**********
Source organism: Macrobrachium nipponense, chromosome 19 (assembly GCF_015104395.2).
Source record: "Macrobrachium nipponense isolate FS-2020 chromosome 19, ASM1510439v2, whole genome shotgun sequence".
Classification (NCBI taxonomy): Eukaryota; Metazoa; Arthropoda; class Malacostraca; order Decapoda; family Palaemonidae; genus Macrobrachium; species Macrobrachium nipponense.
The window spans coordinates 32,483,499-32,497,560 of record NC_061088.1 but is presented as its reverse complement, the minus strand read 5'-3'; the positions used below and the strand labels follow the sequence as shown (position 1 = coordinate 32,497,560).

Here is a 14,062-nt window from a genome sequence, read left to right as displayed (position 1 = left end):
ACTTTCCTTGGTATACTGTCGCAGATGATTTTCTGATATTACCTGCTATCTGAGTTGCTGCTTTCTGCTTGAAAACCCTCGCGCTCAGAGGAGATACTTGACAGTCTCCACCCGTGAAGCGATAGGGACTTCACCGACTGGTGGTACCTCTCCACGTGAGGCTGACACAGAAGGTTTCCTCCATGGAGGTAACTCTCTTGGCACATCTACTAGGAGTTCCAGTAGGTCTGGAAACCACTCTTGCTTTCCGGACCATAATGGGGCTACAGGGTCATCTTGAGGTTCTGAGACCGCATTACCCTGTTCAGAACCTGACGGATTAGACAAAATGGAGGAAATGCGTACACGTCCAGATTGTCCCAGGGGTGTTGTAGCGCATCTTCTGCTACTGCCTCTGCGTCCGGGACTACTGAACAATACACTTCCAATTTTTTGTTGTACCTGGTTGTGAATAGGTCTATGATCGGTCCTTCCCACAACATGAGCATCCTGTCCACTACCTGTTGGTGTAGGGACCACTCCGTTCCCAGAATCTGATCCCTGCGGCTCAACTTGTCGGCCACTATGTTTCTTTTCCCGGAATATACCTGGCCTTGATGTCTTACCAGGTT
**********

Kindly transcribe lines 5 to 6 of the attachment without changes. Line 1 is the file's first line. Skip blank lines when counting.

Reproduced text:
Here is a 14,062-nt window from a genome sequence, read left to right as displayed (position 1 = left end):
ACTTTCCTTGGTATACTGTCGCAGATGATTTTCTGATATTACCTGCTATCTGAGTTGCTGCTTTCTGCTTGAAAACCCTCGCGCTCAGAGGAGATACTTGACAGTCTCCACCCGTGAAGCGATAGGGACTTCACCGACTGGTGGTACCTCTCCACGTGAGGCTGACACAGAAGGTTTCCTCCATGGAGGTAACTCTCTTGGCACATCTACTAGGAGTTCCAGTAGGTCTGGAAACCACTCTTGCTTTCCGGACCATAATGGGGCTACAGGGTCATCTTGAGGTTCTGAGACCGCATTACCCTGTTCAGAACCTGACGGATTAGACAAAATGGAGGAAATGCGTACACGTCCAGATTGTCCCAGGGGTGTTGTAGCGCATCTTCTGCTACTGCCTCTGCGTCCGGGACTACTGAACAATACACTTCCAATTTTTTGTTGTACCTGGTTGTGAATAGGTCTATGATCGGTCCTTCCCACAACATGAGCATCCTGTCCACTACCTGTTGGTGTAGGGACCACTCCGTTCCCAGAATCTGATCCCTGCGGCTCAACTTGTCGGCCACTATGTTTCTTTTCCCGGAATATACCTGGCCTTGATGTCTTACCAGGTT